But don't mistake this fuzzy sentimentality for an attempt at conventional novelistic tidiness. Although several reviewers have already called Carey's book Dickensian -- as so many long, vaguely antic novels are inevitably mislabeled -- its slyly off-kilter, hallucinatory sensibility places it more accurately in the picaresque postmodern tradition, hacked from the same big lumber as Thomas Pynchon's Mason and Dixon or Stephen Wright's The Amalgamation Polka. And there is also, unmistakably, an inflection here of Australia, whose often-lethal landscapes and haunted colonial past have generated the extreme fiction, also frequently hallucinatory, of writers like Patrick White, Janette Turner Hospital, and David Malouf.
That an Australian novelist who now lives in New York might be drawn to Tocqueville is hardly a surprise. In fact, it would be tough to find an American with a generally sunny view of democracy who doesn't claim to love Tocqueville -- including those, like Carey, who have actually bothered to read him. What's more surprising is the fact that Parrot and Olivier in America manages to be a successful novel without truly being about Tocqueville, or America, at all. Vibrant and accessible, funny and often quite stirring, it only makes sense within the confines of its own loopy universe; yet the world it creates is gratifying. In creating characters that are both lifelike and original, Carey proves that, while a novel's jurisdiction is unlimited, its allegiance is only and always to itself.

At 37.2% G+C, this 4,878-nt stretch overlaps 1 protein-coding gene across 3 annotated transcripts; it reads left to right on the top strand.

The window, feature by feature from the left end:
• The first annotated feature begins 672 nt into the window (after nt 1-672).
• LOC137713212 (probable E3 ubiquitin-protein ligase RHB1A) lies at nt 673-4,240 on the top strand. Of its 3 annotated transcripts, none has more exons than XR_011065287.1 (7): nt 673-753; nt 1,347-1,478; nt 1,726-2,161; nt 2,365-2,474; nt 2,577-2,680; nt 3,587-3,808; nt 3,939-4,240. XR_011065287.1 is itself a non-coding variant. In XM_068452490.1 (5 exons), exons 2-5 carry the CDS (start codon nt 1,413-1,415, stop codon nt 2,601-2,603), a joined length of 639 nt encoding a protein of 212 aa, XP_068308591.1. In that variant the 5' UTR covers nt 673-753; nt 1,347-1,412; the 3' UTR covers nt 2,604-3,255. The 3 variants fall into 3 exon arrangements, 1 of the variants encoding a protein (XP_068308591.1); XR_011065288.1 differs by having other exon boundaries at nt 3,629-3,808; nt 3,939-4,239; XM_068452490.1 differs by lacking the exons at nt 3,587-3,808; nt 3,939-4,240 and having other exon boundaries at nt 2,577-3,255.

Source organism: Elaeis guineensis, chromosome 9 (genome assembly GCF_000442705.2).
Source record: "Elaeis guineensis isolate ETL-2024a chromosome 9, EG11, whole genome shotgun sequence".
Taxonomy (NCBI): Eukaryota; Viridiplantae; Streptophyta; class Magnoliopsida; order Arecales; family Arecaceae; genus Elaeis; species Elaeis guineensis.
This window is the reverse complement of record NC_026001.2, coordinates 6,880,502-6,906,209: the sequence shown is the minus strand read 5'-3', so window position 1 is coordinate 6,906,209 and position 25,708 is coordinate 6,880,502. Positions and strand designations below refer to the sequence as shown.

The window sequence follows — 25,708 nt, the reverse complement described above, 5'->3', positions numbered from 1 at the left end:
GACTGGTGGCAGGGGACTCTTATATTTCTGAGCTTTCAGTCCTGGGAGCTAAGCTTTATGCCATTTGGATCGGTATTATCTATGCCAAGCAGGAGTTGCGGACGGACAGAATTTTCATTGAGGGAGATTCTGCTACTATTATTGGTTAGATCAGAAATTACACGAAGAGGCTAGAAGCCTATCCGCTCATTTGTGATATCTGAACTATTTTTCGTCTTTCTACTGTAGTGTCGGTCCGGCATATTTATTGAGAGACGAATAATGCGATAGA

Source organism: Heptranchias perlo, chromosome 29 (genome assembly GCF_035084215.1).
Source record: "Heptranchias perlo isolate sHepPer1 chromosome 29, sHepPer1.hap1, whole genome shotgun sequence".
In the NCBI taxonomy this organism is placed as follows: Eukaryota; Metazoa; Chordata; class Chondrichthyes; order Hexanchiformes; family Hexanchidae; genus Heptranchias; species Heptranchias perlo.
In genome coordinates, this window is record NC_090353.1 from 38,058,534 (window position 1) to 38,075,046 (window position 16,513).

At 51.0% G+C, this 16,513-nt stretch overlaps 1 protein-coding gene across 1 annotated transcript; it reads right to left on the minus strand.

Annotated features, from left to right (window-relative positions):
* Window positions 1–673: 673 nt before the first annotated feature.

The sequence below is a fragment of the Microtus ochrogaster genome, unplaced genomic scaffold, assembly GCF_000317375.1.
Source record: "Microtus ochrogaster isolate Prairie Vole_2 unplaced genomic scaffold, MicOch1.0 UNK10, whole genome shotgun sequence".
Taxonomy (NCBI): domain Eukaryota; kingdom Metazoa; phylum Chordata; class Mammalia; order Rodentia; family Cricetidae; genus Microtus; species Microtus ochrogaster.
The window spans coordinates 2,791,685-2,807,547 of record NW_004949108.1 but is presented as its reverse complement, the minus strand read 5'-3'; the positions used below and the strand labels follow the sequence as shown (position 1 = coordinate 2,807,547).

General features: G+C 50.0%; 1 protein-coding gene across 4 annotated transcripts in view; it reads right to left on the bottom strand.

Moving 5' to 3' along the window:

Read an Excerpt
I had no doubt that something cruel and catastrophic had happened before I was even born, yet the comte and comtesse, my parents, would not tell me what it was. As a result my organ of curiosity was made irritable and I grew into the most restless and unhealthy creature imaginable—slight, pale, always climbing, prying into every drain and attic of the Château de Barfleur.
But consider this: Given the ferocity of my investigations, is it not half queer I did not come across my uncle’s célérifère?